Re-launch coming soon!

It was January 2015 when, inspired by a weekend of baking bread with Mick Hartley The Partisan Baker, I composed my first post for The Freewriter’s Companion.

I had two aims.  One was to popularize freewriting, a liberating and fertile method of smashing writing blocks and of generating material that can form the basis of stories, poems or novels.  The second aim was to promote Surrealist women artists and writers from the past such as Dorothea Tanning, Meret Oppenheim and Leonora Carrington who have been overshadowed by their male counterparts (Salvador Dali, Rene Magritte, Andre Breton, and so on).

The combination of freewriting and Surrealism was important to me for other reasons too.  I had been researching a novel about Surrealism and at the same time experimenting with Natalie Goldberg’s methods of writing practice.  It occurred to me that this approach to creative writing was really a Surrealist one and resembled the automatic writing that all the Surrealists practised in the 20s and 30s.  I wondered why no one (apart from literary critics such as Kevin Brophy and a few others) had brought these two things together.  So I did.

I taught freewriting courses at Bangor University’s Lifelong Learning department until its tragic closure in 2017 and then launched some very successful independent courses of my own in a local cafe.  Students found freewriting hugely useful, easy and rewarding and produced excellent, original work from it, often accessing their own “voice” for the first time.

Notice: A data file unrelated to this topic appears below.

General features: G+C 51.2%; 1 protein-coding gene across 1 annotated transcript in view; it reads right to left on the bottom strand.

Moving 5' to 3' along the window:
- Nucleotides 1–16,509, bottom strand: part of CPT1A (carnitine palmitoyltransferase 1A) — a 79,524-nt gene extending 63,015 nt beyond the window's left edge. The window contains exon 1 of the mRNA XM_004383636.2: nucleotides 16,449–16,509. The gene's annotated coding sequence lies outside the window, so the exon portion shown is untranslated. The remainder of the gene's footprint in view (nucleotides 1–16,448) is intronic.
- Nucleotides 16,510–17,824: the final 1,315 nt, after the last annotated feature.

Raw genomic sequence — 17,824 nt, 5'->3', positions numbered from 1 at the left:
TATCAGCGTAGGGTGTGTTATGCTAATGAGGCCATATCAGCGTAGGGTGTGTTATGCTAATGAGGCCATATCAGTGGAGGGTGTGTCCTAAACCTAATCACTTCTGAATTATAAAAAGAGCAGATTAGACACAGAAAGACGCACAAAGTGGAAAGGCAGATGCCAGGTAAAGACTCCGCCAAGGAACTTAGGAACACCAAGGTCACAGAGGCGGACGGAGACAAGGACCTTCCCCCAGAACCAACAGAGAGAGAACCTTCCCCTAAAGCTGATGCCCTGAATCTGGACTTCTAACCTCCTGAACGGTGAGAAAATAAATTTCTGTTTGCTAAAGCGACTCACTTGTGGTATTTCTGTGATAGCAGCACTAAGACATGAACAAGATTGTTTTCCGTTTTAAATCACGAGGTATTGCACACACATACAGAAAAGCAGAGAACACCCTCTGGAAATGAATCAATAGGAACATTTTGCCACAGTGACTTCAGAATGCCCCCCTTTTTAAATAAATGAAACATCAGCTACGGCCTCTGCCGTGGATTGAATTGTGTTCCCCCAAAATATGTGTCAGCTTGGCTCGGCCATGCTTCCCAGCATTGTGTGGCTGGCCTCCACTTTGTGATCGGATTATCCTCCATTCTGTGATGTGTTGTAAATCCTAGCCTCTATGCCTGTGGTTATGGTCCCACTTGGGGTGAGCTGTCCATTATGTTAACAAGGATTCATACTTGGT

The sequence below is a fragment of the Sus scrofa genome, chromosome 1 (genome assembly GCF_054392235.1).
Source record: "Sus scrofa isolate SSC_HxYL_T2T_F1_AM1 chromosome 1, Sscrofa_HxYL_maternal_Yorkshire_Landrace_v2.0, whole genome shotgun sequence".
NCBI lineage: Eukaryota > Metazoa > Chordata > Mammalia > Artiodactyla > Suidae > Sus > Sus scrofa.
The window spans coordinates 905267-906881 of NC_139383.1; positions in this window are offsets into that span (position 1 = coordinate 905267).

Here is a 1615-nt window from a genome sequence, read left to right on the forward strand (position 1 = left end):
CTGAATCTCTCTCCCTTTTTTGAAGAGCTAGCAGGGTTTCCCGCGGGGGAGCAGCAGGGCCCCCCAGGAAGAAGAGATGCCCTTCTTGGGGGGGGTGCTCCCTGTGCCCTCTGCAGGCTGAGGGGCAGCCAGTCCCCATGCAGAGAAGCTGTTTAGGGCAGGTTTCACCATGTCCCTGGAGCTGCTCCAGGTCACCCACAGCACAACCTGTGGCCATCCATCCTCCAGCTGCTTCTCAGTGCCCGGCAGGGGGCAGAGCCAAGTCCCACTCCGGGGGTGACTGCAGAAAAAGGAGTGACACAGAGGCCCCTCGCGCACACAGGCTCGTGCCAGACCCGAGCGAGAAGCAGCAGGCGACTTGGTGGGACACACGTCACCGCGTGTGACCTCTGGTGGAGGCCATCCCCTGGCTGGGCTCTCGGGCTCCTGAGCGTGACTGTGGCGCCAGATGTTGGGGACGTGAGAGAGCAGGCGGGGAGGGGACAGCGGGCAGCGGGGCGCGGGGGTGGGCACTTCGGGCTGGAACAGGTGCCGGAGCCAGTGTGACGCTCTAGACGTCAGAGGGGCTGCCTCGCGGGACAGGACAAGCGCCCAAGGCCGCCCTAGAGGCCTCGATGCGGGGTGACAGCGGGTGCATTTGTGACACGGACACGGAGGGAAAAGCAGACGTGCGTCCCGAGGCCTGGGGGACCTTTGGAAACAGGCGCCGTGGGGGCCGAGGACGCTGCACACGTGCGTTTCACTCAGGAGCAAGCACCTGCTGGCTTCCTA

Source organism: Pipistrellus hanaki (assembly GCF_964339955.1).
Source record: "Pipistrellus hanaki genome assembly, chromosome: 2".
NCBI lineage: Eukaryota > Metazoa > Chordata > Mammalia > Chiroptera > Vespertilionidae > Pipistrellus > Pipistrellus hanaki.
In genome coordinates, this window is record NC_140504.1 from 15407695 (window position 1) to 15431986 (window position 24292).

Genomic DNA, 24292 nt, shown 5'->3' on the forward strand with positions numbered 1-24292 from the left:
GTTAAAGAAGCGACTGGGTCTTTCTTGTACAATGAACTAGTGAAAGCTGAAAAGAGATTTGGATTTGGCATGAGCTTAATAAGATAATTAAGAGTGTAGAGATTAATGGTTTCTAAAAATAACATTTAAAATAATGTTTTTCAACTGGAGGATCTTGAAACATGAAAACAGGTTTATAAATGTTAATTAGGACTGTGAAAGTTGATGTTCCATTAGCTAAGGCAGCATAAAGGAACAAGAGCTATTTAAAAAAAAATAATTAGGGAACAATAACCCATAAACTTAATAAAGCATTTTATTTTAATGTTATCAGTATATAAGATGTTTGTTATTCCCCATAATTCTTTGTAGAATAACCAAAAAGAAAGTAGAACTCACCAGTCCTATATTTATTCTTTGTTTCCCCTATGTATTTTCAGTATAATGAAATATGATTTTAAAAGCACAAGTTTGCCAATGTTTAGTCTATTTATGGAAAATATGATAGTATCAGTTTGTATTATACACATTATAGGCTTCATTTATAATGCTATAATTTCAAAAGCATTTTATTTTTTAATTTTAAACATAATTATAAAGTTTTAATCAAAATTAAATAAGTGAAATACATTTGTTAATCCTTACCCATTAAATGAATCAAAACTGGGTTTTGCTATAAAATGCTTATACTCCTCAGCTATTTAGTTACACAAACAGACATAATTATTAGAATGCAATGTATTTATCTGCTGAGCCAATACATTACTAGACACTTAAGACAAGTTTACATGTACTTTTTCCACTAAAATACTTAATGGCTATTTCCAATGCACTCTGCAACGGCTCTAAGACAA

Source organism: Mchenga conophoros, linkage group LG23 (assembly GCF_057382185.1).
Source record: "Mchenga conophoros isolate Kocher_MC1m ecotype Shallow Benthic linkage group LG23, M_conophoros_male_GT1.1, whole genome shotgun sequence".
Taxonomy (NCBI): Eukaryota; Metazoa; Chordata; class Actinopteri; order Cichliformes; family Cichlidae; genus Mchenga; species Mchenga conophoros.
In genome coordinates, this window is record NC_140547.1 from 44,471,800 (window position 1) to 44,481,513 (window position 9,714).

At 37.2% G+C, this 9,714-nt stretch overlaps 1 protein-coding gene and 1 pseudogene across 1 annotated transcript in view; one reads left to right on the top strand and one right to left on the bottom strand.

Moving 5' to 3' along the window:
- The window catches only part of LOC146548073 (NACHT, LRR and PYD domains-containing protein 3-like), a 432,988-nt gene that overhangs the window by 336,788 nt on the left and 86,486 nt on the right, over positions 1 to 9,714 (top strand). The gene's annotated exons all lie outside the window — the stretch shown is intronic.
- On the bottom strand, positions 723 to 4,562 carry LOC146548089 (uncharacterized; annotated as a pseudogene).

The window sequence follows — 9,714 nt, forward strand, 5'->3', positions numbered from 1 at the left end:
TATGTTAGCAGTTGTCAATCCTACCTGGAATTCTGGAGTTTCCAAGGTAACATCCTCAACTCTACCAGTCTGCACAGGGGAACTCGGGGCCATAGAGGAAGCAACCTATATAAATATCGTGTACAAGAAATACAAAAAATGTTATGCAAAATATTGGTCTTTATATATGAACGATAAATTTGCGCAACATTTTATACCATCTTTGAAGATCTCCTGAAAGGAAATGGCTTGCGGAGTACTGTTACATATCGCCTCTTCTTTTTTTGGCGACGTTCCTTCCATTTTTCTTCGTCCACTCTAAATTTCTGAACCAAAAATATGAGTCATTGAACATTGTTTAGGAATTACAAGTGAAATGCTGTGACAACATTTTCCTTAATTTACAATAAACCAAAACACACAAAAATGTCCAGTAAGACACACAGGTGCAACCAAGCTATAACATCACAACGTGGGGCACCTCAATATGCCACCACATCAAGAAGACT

My weekly prompts which started last January have had a positive response too.  In all this, I was careful to include the Surrealist origins of freewriting (as I see it) and to emphasise the role of the unconsious, the random and the political.

Along the way, some of my blog posts were particularly successful such as the directly useful Become a Writer in 10 Minutes and Six Uses for Freewriting.

People were kind enough to respond to posts about Leonora Carrington’s Liverpool Tate exhibition and to acknowledge my admiration and love for a family member we lost in 2017 who turned out to have been a writer of no mean achievement.